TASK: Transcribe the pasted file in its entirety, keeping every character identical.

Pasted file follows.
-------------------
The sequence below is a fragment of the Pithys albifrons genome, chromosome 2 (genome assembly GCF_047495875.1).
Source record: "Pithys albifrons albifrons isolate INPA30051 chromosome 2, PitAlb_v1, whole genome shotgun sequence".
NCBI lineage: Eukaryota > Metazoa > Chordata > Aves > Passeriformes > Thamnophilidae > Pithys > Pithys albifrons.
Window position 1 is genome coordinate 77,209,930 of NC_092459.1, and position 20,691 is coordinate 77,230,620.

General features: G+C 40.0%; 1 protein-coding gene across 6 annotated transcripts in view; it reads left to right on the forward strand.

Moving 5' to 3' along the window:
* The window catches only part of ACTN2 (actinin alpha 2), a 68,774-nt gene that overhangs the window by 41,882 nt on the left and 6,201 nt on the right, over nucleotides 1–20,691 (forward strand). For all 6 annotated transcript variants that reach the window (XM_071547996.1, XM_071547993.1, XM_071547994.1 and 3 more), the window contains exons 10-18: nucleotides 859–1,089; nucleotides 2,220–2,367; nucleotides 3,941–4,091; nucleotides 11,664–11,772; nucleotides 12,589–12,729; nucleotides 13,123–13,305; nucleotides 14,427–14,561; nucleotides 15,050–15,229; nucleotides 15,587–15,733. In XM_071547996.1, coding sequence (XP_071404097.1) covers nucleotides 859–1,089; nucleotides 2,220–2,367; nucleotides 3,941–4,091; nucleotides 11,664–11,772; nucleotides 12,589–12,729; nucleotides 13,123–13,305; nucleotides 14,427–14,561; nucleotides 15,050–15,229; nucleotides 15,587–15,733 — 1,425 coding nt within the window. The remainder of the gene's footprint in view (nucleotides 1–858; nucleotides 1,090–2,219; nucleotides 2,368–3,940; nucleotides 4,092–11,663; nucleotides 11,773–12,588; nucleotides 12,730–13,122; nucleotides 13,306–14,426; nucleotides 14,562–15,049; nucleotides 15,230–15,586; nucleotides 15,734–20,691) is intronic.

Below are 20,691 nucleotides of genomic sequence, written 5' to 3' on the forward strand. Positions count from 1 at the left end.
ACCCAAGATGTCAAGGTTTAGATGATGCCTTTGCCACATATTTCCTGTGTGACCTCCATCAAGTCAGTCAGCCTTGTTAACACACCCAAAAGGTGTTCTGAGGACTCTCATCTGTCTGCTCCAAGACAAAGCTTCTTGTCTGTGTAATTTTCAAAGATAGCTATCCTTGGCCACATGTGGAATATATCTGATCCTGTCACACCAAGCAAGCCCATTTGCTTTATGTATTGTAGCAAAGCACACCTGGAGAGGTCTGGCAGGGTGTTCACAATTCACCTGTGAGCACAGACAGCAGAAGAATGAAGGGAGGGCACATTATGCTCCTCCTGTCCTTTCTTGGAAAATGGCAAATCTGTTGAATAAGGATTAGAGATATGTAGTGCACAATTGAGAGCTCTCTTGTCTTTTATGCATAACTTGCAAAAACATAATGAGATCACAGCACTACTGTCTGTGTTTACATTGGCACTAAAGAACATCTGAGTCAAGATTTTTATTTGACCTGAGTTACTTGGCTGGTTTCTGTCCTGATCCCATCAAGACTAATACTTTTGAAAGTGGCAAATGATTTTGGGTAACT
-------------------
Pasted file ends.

The sequence below is a fragment of the Pithys albifrons genome, chromosome 2 (genome assembly GCF_047495875.1).
Source record: "Pithys albifrons albifrons isolate INPA30051 chromosome 2, PitAlb_v1, whole genome shotgun sequence".
NCBI lineage: Eukaryota > Metazoa > Chordata > Aves > Passeriformes > Thamnophilidae > Pithys > Pithys albifrons.
Window position 1 is genome coordinate 77,209,930 of NC_092459.1, and position 20,691 is coordinate 77,230,620.

General features: G+C 40.0%; 1 protein-coding gene across 6 annotated transcripts in view; it reads left to right on the forward strand.

Moving 5' to 3' along the window:
* The window catches only part of ACTN2 (actinin alpha 2), a 68,774-nt gene that overhangs the window by 41,882 nt on the left and 6,201 nt on the right, over nucleotides 1–20,691 (forward strand). For all 6 annotated transcript variants that reach the window (XM_071547996.1, XM_071547993.1, XM_071547994.1 and 3 more), the window contains exons 10-18: nucleotides 859–1,089; nucleotides 2,220–2,367; nucleotides 3,941–4,091; nucleotides 11,664–11,772; nucleotides 12,589–12,729; nucleotides 13,123–13,305; nucleotides 14,427–14,561; nucleotides 15,050–15,229; nucleotides 15,587–15,733. In XM_071547996.1, coding sequence (XP_071404097.1) covers nucleotides 859–1,089; nucleotides 2,220–2,367; nucleotides 3,941–4,091; nucleotides 11,664–11,772; nucleotides 12,589–12,729; nucleotides 13,123–13,305; nucleotides 14,427–14,561; nucleotides 15,050–15,229; nucleotides 15,587–15,733 — 1,425 coding nt within the window. The remainder of the gene's footprint in view (nucleotides 1–858; nucleotides 1,090–2,219; nucleotides 2,368–3,940; nucleotides 4,092–11,663; nucleotides 11,773–12,588; nucleotides 12,730–13,122; nucleotides 13,306–14,426; nucleotides 14,562–15,049; nucleotides 15,230–15,586; nucleotides 15,734–20,691) is intronic.

Below are 20,691 nucleotides of genomic sequence, written 5' to 3' on the forward strand. Positions count from 1 at the left end.
ACCCAAGATGTCAAGGTTTAGATGATGCCTTTGCCACATATTTCCTGTGTGACCTCCATCAAGTCAGTCAGCCTTGTTAACACACCCAAAAGGTGTTCTGAGGACTCTCATCTGTCTGCTCCAAGACAAAGCTTCTTGTCTGTGTAATTTTCAAAGATAGCTATCCTTGGCCACATGTGGAATATATCTGATCCTGTCACACCAAGCAAGCCCATTTGCTTTATGTATTGTAGCAAAGCACACCTGGAGAGGTCTGGCAGGGTGTTCACAATTCACCTGTGAGCACAGACAGCAGAAGAATGAAGGGAGGGCACATTATGCTCCTCCTGTCCTTTCTTGGAAAATGGCAAATCTGTTGAATAAGGATTAGAGATATGTAGTGCACAATTGAGAGCTCTCTTGTCTTTTATGCATAACTTGCAAAAACATAATGAGATCACAGCACTACTGTCTGTGTTTACATTGGCACTAAAGAACATCTGAGTCAAGATTTTTATTTGACCTGAGTTACTTGGCTGGTTTCTGTCCTGATCCCATCAAGACTAATACTTTTGAAAGTGGCAAATGATTTTGGGTAACT